Someone once asked me whether the people in a certain religion sing during their worship services. I had to stop and think about it. Music and song certainly does exist in the cultures where this religion is prevalent. In fact, they enjoy a rich heritage of religious music. Nor, is their musical tradition obscure. It has had a major influence on the music of other cultures. The thing which stumped me is whether music or song has a role in their formal worship services. Chanting is certainly employed. Some of it may even be considered musical. Perhaps one could say that these chants are songs. However, something which is beyond question is that you will never encounter any musical instruments within the walls of their places of worship – certainly during their times of worship. Some sects of this religion go so far as to totally ban all forms of music whether secular or sacred.
As I left the podium someone in the audience called out, “You did not disappoint.” Though the remark gratified, it sort of rolled off me. However, his remark became more meaningful a few minutes later when I asked my wife how the previous speaker had done. I didn’t have the opportunity to hear him as I was teaching the youth at the time.
“It was a total bomb!” she said. The vehemence of her reply rocked me back on my heels as she is normally so gracious and quick to point out the positive. It seems that the speaker – a young man, newly married, without children, just starting out in ministry – declared to his incredulous audience that from that moment forward they could live their lives without sinning. (Please note that I do not hold those attributes against the man. I only mention them to point out his lack of experience and seasoning.)
How being in covenant should impact us as a church.
In a previous post, I wrote about what it means to be in the marriage covenant. In this post I want to explore being in covenant relationship with God and what that means to the church. When we realize what it means to be in covenant relationship to God, it changes our whole perspective. We learn to look at God differently. We look at Scripture differently. We look at the world differently.
It follows that when people who have learned to look at everything through the lens of covenant, come together as a church, that church will also see things differently than it did before. Imagine a church filled with people who are alive to what it means to be in covenant relationship.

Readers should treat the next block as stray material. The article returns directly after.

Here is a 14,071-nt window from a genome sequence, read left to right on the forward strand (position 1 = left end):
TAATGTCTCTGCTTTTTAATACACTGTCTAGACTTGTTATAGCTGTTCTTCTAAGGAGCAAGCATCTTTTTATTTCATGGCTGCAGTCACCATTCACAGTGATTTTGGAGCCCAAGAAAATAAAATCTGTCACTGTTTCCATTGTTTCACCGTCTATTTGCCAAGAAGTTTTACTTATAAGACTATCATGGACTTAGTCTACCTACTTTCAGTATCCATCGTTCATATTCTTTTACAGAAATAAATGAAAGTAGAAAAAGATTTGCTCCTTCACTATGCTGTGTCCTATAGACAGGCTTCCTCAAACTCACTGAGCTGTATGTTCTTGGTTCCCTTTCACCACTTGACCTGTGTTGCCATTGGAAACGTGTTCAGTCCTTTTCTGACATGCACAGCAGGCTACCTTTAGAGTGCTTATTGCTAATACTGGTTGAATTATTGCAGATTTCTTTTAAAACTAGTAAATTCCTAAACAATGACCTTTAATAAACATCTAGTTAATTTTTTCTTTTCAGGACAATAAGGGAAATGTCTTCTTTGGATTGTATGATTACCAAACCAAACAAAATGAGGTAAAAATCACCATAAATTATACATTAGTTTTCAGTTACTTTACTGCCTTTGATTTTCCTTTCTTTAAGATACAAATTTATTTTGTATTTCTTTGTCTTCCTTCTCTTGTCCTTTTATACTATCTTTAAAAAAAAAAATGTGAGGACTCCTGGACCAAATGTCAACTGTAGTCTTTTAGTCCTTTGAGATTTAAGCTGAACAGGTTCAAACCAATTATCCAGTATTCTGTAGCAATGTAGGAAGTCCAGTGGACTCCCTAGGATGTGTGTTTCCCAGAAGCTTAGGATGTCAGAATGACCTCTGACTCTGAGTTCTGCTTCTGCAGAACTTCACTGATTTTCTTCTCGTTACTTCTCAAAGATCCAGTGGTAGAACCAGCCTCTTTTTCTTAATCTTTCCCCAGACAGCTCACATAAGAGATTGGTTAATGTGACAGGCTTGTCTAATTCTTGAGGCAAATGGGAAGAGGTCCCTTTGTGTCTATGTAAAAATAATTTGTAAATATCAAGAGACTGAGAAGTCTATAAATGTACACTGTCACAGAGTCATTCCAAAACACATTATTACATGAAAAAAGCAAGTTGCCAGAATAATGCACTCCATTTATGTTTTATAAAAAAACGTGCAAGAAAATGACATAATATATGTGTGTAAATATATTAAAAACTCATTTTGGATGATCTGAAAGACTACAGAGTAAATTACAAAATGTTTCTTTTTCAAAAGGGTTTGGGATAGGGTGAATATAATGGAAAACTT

Before talking about that, let’s explore the concept of covenant a little more.
We are works in progress. Jesus didn’t come for those who don’t need help.
One of the arguments I’ve heard against Christianity is, “If Christianity is true, then how come so many people who aren’t Christians are nicer than those who are?” I can answer that question because I happen to be one of those people who struggles with character flaws. You see, I tend to be a cynic. It’s easy for me to slip into the habit of seeing the negative and expecting the worst from people. It’s easy for me to be sarcastic and to make caustic comments. Occasionally someone has to take me to task for how I express myself. Then, there’s my temper. At times, even after almost 50 years of being in Christ, I still have to watch it. Bitterness has been another huge struggle for me. It’s all too easy to dwell on the wrongs and hurts which others have inflicted.
Some thoughts sparked by the book by Ken Ham & Britt Beamer
I. The Observable Trend
Ham begins his book with the observation that the church buildings of Europe are mostly empty and that those in the U.S. are not far behind. Many buildings are being re-purposed or torn down. While this may be disturbing, it is hardly news. The trend has been well documented for decades. For example, Thomas C. Reeves presents an in-depth analysis of the decline of the ‘Main-line’ denominations in the United States in his book The Empty Church, The Suicide of Liberal Christianity (The Free Press, 1996).
Developing a well-rounded congregation.
As I sat in the pew and observed the rest of the congregation I wondered, yet again, what the point of it all was. On the surface, the congregation was dynamic and vibrant. There was lots of enthusiasm and optimism. The music was contemporary and the services were upbeat and well conducted. There were lots of ministries. The congregation was enjoying numeric growth. But, if you took the average person in the pew and stood him next to a pagan randomly snagged off the street, how could you tell the difference? My cynical eye couldn’t detect much difference in dress or behavior. The speech and attitudes of both seemed about the same. Worst of all, their thought patterns and world-view seemed very similar.